Sigel’s DFW Food Truck Festival Survived, and Somehow Thrived, In the Heat

Gandolfo's Dallas Truck

By FoodBitch | Dallas Observer

Gandolfo's Dallas Truck

The scene was the parking lot outside Sigel’s at Greenville Avenue just north of Lovers Lane. The characters: Nammi, Ruthie’s, Enticed, Jack’s Chowhound, 3 Men and a Taco, Gandolfo’s, Mr. Cool, Trailercakes and The Bomb Fried Pies. Not since March had that stretch of parade route seen so much traffic.

All in all it was a recipe for an epic new tradition of feasting. There was fanfare. There was buildup. There was excellent participation from all interested parties and coverage from the press and food bloggers all over town. The turnout was fantastic. Parking wasn’t even that bad.

In fact, there was only one thing wrong with the first-ever DFW Food Truck Festival/Rally/Tailgate Party/State Fair of Texas Preview: The goddamn heat.

That’s what kept me from doing what it seemed like everyone else was doing: standing in line after line for 30 minutes each to eat mostly hot foods out in the sweltering 110-degree heat. But for the food trucks, the world was their oven. A crowd of … I’m going to say one million came out to sample the wares. Nobody appeared particularly ecstatic, but they were there, and that is enough for me to consider the event a success. We saw the haters proven wrong. Dallas is indeed ready for our own food truck revolution, even in this most punishing of weathers.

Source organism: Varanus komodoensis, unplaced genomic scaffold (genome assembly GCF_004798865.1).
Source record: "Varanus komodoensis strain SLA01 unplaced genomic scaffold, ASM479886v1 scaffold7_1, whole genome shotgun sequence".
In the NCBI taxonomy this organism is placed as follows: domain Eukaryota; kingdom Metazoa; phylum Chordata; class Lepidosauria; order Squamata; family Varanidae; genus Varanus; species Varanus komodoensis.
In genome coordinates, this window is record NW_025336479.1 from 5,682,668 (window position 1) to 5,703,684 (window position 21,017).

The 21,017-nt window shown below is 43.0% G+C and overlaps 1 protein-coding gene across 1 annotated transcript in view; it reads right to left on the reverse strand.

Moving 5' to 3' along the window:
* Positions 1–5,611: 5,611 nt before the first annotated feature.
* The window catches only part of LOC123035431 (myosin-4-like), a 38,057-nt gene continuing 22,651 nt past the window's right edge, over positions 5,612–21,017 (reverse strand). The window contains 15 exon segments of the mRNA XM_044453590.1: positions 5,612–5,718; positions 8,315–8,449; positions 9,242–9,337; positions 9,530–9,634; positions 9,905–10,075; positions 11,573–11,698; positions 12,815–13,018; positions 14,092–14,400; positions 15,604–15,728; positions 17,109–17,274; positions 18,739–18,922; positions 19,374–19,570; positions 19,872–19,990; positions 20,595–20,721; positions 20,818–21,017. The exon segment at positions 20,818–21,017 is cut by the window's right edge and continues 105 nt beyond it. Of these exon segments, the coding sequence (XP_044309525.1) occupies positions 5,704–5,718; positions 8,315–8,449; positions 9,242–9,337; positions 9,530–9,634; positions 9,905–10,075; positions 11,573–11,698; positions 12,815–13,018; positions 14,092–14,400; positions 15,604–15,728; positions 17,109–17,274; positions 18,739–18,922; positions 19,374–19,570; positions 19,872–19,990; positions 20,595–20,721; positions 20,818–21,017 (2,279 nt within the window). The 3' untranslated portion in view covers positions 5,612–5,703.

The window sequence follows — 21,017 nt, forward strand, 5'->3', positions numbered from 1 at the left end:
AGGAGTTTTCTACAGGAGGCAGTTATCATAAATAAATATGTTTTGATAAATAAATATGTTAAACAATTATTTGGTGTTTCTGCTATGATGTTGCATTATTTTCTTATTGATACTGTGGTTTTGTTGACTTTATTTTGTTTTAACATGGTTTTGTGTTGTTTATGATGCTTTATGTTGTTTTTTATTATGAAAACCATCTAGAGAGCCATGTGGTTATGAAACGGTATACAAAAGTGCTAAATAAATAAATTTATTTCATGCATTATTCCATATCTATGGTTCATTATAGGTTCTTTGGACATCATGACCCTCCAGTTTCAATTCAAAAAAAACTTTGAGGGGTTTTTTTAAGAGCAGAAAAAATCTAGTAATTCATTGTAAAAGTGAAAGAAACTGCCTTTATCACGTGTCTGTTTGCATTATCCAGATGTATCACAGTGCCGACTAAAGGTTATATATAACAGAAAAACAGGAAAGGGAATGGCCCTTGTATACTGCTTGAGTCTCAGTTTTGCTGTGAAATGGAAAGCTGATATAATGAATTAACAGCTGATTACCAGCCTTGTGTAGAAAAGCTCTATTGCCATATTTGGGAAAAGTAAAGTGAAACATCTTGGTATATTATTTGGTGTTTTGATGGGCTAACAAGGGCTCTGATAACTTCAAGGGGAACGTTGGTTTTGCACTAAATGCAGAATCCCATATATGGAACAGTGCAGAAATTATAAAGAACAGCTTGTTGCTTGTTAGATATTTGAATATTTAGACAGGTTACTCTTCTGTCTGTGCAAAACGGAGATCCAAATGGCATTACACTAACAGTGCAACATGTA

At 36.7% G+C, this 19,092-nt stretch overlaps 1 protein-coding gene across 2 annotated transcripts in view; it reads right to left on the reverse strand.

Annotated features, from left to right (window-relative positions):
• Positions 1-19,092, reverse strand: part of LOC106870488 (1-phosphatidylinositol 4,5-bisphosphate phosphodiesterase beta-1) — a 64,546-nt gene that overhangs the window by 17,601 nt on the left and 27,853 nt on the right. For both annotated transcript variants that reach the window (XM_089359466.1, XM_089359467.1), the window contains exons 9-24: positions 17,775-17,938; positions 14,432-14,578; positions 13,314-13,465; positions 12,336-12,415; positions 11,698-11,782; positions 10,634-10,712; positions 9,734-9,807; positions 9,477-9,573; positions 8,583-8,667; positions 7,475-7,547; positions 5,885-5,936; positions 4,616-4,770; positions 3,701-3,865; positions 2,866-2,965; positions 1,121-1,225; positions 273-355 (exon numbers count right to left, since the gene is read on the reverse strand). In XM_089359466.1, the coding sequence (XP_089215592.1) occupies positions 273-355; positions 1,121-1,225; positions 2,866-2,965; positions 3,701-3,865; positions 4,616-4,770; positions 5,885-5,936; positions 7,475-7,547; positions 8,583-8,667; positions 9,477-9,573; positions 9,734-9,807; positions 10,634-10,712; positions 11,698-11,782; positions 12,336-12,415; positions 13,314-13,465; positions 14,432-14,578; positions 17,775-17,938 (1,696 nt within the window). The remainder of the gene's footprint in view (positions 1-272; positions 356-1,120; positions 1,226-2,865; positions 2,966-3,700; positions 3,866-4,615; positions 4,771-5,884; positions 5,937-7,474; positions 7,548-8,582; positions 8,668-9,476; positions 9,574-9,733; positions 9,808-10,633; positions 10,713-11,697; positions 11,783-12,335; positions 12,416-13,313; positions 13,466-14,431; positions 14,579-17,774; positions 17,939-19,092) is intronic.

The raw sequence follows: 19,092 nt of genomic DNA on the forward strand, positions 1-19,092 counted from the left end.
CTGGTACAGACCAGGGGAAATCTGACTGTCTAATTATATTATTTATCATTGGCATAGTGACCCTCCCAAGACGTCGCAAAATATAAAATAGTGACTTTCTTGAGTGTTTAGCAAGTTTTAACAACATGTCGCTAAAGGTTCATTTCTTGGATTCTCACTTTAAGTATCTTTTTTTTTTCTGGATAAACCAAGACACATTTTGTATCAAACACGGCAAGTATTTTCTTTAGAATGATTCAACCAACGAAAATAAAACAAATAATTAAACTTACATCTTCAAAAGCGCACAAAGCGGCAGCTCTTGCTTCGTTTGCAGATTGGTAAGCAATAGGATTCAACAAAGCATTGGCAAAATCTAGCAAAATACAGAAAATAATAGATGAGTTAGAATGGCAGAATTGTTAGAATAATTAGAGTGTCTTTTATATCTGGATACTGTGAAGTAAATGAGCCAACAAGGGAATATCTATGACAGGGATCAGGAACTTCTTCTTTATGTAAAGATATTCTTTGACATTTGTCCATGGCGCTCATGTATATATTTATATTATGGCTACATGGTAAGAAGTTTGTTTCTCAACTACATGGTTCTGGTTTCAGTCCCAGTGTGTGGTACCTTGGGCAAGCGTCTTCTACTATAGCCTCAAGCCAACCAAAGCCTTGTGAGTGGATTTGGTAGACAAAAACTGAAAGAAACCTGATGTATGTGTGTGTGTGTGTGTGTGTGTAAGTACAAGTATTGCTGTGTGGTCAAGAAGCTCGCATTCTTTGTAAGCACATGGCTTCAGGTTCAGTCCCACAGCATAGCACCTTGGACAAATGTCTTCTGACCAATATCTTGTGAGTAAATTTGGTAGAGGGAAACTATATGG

I swelled with foodie pride as I walked up to the parking lot at 6 p.m. and saw the shear number who had already turned out. It was roughly 22 seconds in that I realized I couldn’t believe folks were putting themselves through the oppressive temperature, just to carbo-load, chow down and cool off with something icy. It was magical, I thought, but that could have been the heat stroke setting in. I lasted roughly 13 more minutes before calling it a day and taking shelter in the air-conditioned Bitchmobile. I’m not waiting in line for a half-hour without a guaranteed-fantastic roller coaster in my future. I do, however, admire those of my fellow Dallassites who persevered, ate, drank beer and ate some more. I couldn’t hack it, but you all rallied.

And as for the trucks? The obvious move is to say let’s not do this again until we hit a month that rhymes with December. But I say drive the next rally on over to Grapevine Mills. Better yet, just plow right through it. That place is already Hell on Earth on a Saturday. They probably won’t even notice.